Tuesday, 31 January 2017

Tuesday Poem: "Good Bones" by Maggie Smith

Life is short, though I keep this from my children.
Life is short, and I’ve shortened mine
in a thousand delicious, ill-advised ways,
a thousand deliciously ill-advised ways
I’ll keep from my children. The world is at least
fifty percent terrible, and that’s a conservative
estimate, though I keep this from my children.
For every bird there is a stone thrown at a bird.
For every loved child, a child broken, bagged,
sunk in a lake. Life is short and the world
is at least half terrible, and for every kind
stranger, there is one who would break you,
though I keep this from my children. I am trying
to sell them the world. Any decent realtor,
walking you through a real shithole, chirps on
about good bones: This place could be beautiful,
right? You could make this place beautiful.

by Maggie Smith

Photo Credit: Studio127 Photography

For more information on poet, Maggie Smith, see:


Tuesday, 24 January 2017

Tuesday Poem: "Five Ways to Kill a Man" by Edwin Brock

There are many cumbersome ways to kill a man.
You can make him carry a plank of wood
to the top of a hill and nail him to it.
To do this properly you require a crowd of people
wearing sandals, a cock that crows, a cloak
to dissect, a sponge, some vinegar and one
man to hammer the nails home.
Or you can take a length of steel,
shaped and chased in a traditional way,
and attempt to pierce the metal cage he wears.
But for this you need white horses,
English trees, men with bows and arrows,
at least two flags, a prince, and a
castle to hold your banquet in.
Dispensing with nobility, you may, if the wind
allows, blow gas at him. But then you need
a mile of mud sliced through with ditches,
not to mention black boots, bomb craters,
more mud, a plague of rats, a dozen songs
and some round hats made of steel.
In an age of aeroplanes, you may fly
miles above your victim and dispose of him by
pressing one small switch. All you then
require is an ocean to separate you, two
systems of government, a nation's scientists,
several factories, a psychopath and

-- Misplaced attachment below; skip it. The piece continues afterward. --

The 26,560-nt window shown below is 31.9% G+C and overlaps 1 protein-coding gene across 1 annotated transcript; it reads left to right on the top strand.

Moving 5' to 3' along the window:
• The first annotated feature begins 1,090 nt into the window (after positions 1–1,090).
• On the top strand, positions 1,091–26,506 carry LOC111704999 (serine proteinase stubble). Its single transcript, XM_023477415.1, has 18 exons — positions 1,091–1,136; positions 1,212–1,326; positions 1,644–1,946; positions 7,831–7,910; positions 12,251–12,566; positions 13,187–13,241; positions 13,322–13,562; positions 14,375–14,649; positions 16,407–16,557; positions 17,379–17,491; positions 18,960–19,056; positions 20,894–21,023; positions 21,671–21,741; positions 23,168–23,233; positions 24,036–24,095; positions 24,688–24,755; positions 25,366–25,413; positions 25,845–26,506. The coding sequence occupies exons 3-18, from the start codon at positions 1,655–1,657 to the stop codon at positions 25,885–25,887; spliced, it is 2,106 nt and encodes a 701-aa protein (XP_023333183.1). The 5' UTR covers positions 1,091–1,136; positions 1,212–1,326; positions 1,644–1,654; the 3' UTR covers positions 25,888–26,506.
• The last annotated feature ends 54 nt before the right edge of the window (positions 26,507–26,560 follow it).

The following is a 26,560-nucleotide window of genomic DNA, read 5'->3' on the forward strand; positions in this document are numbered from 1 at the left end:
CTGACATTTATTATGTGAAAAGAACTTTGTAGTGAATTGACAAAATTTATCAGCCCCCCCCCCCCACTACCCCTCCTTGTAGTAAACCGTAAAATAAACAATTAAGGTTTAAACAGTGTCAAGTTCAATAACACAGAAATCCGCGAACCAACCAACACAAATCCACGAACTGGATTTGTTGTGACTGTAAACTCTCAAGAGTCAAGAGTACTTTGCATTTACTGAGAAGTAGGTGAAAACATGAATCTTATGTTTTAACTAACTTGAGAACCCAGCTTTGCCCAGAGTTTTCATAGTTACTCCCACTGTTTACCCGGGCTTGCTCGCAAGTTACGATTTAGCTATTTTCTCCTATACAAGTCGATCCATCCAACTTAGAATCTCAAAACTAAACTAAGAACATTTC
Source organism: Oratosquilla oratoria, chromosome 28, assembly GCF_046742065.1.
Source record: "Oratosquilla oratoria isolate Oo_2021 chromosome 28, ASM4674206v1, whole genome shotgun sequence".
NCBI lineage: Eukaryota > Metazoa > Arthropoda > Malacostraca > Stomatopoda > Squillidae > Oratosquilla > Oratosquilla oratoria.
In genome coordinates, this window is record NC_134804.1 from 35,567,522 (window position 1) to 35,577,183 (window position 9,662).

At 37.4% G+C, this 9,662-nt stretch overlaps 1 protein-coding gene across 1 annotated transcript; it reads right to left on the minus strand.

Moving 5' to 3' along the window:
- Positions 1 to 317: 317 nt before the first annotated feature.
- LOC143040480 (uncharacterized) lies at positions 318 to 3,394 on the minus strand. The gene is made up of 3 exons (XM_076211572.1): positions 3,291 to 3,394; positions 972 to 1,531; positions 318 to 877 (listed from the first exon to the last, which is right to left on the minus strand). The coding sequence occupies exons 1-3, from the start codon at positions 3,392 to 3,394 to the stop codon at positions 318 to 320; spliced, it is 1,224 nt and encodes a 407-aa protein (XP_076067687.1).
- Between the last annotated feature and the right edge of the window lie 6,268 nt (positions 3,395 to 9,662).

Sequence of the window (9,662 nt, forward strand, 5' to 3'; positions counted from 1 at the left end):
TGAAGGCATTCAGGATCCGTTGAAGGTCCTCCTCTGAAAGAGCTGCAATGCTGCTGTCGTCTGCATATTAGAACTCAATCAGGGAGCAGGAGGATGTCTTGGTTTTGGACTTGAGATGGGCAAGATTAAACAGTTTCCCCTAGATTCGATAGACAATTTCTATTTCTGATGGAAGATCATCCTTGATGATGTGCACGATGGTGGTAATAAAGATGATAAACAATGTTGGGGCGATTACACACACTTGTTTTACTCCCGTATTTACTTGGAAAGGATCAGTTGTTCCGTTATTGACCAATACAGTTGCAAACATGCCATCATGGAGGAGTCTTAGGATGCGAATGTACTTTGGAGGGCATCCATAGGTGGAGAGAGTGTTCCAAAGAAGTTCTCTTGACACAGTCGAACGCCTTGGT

land that no-one needs for several years.
These are, as I began, cumbersome ways to kill a man.
Simpler, direct, and much more neat is to see
that he is living somewhere in the middle
of the twentieth century, and leave him there.
by Edwin Brock
Photo Credit: Chris Skilton Smith

For more information about poet, Edwin Brock, see:

Tuesday, 17 January 2017

Tuesday Poem: "The More Loving One" by W. H. Auden

Moon over Burwood Copyright: Andrew M. Bell

Looking up at the stars, I know quite well
That, for all they care, I can go to hell,
But on earth indifference is the least
We have to dread from man or beast.

How should we like it were stars to burn
With a passion for us we could not return?
If equal affection cannot be,
Let the more loving one be me.

Admirer as I think I am
Of stars that do not give a damn,
I cannot, now I see them, say
I missed one terribly all day.

Were all stars to disappear or die,
I should learn to look at an empty sky
And feel its total dark sublime,
Though this might take me a little time.

by W. H. Auden

Credit: www.todayinliterature.com

For more information about the poet, W.H. Auden, see:

Tuesday, 10 January 2017

Tuesday Poem: "Master Chef on Sealy Range" by Stephanie Hacksley

Silver upon silver
Low cloud teases the tired eyebrows
of the Tasman glacier
Icy blue Frozen Time
grits its teeth
into inevitable oblivion

Silver too
the great icy bath water
roaring unplugged over fallen boulders
Tumbling ever on
Adding murky milk
to turquoise lake Pukaki

And now
Light beings to dance
behind the low hanging cloud
Beyond the veil
the gods are preparing a feast

The kitchen is still closed
but the energy
is in the wind
in the mist
tucked tight under the wings
of tiny white-breasted birds
free diving to valley below

They already know
what lies behind the curtain
but we
the trail of human ants
snaking up the Sealy range
only Gasp
Whoop with wonder
as a thousand stories high
the master chef
throws Open the doors!
and with a cloud napkin lingering on his outstretched arm
and dustings of flour hanging in the midmorning air




Aoraki Mount Cook

A wry smile tugs at the corner of my mouth
as I wonder what the gods are preparing next

From A Necklace of Moments – Poems by Stephanie Hacksley

Tuesday, 3 January 2017

Tuesday Poem: "Broadcaster's Poem" by Alden Nowlan

I used to broadcast at night
alone in a radio station
but I was never good at it
partly because my voice wasn't right
but mostly because my peculiar
metaphysical stupidity
made it impossible
for me to keep believing
there was somebody listening
when it seemed I was talking
only to myself in a room no bigger
than an ordinary bathroom
I could believe it for a while
and then I'd get somewhat
the same feeling as when you
start to suspect you're the victim
of a practical joke
So one part of me
was afraid another part
might blurt out something
about myself so terrible
that even I had never until
that moment suspected it

This was like the fear
of bridges and other
high places: Will I take off my glasses
and throw them
into the water, although I'm
half blind without them?
Will I sneak up behind
myself and push?

Another thing:
As a reporter
I covered an accident in which a train
ran into a car, killing
three young men, one of whom
was beheaded. The bodies looked
boneless, as such bodies do
More like mounds of rags
and inside the wreckage
where nobody could get at it
the car radio
was still playing

I thought about places
the disc jockey's voice goes
and the things that happen there
and of how impossible it would be for him
to continue if he really knew. 

by Alden Nowlan

For more information about the poet, Alden Nowlan, see:

And this was always a good song by the late, great David Bowie: